Basking in their Bihar success, allies Nitish Kumar and Lalu Prasad have set their sights on Uttar Pradesh and appear interested in looking beyond Mulayam Singh Yadav’s Samajwadi Party to explore the possibility of a tie-up with Mayawati’s Bahujan Samaj Party (BSP).
The BSP trounced the ruling Samajwadi Party and made a surprise comeback in the recent local bodies’ election in Uttar Pradesh. In his discussions with party leaders late last month, Nitish is understood to have shared his views about a rise in Mayawati’s graph and a dip in the Samajwadi Party’s popularity in Uttar Pradesh.
“We are serious about UP this time and believe Mayawati would be a better partner than Mulayam. The discussions amongst us are at a primary stage. But we intend to move in that direction,” a JD(U) leader privy to the deliberations told HT.
JD(U) leaders claim Lalu, a close relative of Mulayam, is in agreement with Nitish’s view.
The JD(U) and the RJD -- along with four other socialist parties -- had in April announced a desire to come together under the Janata Parivar and elected Mulayam as their leader. The plan received a setback in Bihar when Mulayam pulled out of the alliance during the election in September and went to the extent of accusing Nitish of crushing the dreams of Ram Manohar Lohia by teaming up with the Congress.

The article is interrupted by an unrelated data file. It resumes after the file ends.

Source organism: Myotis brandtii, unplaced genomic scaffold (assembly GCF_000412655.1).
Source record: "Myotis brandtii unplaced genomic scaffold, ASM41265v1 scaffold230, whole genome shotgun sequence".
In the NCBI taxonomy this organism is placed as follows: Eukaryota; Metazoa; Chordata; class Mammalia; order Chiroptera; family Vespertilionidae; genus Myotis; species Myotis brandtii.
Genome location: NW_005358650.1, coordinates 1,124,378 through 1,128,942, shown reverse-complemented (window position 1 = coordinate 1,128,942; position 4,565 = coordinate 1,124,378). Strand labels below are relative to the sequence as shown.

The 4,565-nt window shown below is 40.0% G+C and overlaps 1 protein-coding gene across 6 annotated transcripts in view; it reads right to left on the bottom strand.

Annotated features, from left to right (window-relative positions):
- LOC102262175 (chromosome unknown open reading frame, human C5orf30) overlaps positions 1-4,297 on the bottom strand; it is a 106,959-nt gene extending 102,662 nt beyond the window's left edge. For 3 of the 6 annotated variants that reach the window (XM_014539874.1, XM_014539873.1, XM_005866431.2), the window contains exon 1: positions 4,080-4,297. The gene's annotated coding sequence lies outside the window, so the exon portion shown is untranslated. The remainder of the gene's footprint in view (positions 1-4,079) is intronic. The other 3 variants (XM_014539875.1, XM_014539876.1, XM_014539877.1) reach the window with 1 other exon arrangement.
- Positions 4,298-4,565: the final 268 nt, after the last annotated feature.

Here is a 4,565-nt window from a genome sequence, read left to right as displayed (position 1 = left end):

Nitish, the source said, was hurt with Mulayam’s decision to quit the Janata Parivar in the middle of the election and is of the view that any alliance with the SP would be akin to “insulting” the Bihar verdict.
Since the 1993 and 1996 alliances with the SP and the Congress respectively, Mayawati has never got into a pre-poll agreement. BSP leaders say Mayawati has been of the view that a pre-poll pact helps the alliance partner with complete transfer of her vote base without similar results from the other side.
Unlike the SP and the Congress, the JD(U) and the RJD do not have much of a presence in Uttar Pradesh to turn into a potential threat to Mayawati. Nor would they have an issue in accepting Mayawati as chief minister.
The BSP has relatively low presence in eastern UP -- a stronghold of the SP and the BJP -- and the two Bihar parties may come to her aid there. Besides, all three will have common enemies in the SP and the BJP.
If an alliance materialises, Mayawati will get an opportunity to penetrate the two crucial Yadav and Kurmi vote banks without shelling out too many seats for the partners. That would hurt the SP and the BJP. However, the Yadavs and Kurmis of the two states have traditionally preferred leaders of their own states than neighbouring ones.
(With inputs from HTC Lucknow)